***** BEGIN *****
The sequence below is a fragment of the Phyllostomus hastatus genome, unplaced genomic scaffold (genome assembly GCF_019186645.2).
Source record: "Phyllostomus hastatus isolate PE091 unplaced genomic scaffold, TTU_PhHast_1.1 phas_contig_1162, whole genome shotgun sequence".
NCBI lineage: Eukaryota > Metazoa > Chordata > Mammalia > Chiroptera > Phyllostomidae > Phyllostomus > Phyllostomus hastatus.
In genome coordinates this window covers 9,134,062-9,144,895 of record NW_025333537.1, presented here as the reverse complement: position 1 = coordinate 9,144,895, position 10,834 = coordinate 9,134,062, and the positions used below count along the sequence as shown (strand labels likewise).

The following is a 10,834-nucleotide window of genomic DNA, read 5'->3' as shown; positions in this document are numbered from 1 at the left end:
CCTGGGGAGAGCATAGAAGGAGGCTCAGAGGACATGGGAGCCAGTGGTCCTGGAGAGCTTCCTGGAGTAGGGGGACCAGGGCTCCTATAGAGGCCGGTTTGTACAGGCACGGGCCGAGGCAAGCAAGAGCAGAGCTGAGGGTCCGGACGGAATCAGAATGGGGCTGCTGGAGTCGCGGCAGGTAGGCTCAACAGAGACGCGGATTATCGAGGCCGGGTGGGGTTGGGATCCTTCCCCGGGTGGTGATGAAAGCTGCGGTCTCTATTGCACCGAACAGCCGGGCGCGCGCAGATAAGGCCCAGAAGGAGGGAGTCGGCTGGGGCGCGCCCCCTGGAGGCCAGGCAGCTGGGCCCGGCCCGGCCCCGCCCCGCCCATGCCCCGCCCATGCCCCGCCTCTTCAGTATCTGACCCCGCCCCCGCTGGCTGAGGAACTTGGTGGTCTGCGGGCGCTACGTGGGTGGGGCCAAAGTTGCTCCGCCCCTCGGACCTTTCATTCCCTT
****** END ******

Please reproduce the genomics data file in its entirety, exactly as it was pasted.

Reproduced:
The sequence below is a fragment of the Phyllostomus hastatus genome, unplaced genomic scaffold (genome assembly GCF_019186645.2).
Source record: "Phyllostomus hastatus isolate PE091 unplaced genomic scaffold, TTU_PhHast_1.1 phas_contig_1162, whole genome shotgun sequence".
NCBI lineage: Eukaryota > Metazoa > Chordata > Mammalia > Chiroptera > Phyllostomidae > Phyllostomus > Phyllostomus hastatus.
In genome coordinates this window covers 9,134,062-9,144,895 of record NW_025333537.1, presented here as the reverse complement: position 1 = coordinate 9,144,895, position 10,834 = coordinate 9,134,062, and the positions used below count along the sequence as shown (strand labels likewise).

The following is a 10,834-nucleotide window of genomic DNA, read 5'->3' as shown; positions in this document are numbered from 1 at the left end:
CCTGGGGAGAGCATAGAAGGAGGCTCAGAGGACATGGGAGCCAGTGGTCCTGGAGAGCTTCCTGGAGTAGGGGGACCAGGGCTCCTATAGAGGCCGGTTTGTACAGGCACGGGCCGAGGCAAGCAAGAGCAGAGCTGAGGGTCCGGACGGAATCAGAATGGGGCTGCTGGAGTCGCGGCAGGTAGGCTCAACAGAGACGCGGATTATCGAGGCCGGGTGGGGTTGGGATCCTTCCCCGGGTGGTGATGAAAGCTGCGGTCTCTATTGCACCGAACAGCCGGGCGCGCGCAGATAAGGCCCAGAAGGAGGGAGTCGGCTGGGGCGCGCCCCCTGGAGGCCAGGCAGCTGGGCCCGGCCCGGCCCCGCCCCGCCCATGCCCCGCCCATGCCCCGCCTCTTCAGTATCTGACCCCGCCCCCGCTGGCTGAGGAACTTGGTGGTCTGCGGGCGCTACGTGGGTGGGGCCAAAGTTGCTCCGCCCCTCGGACCTTTCATTCCCTT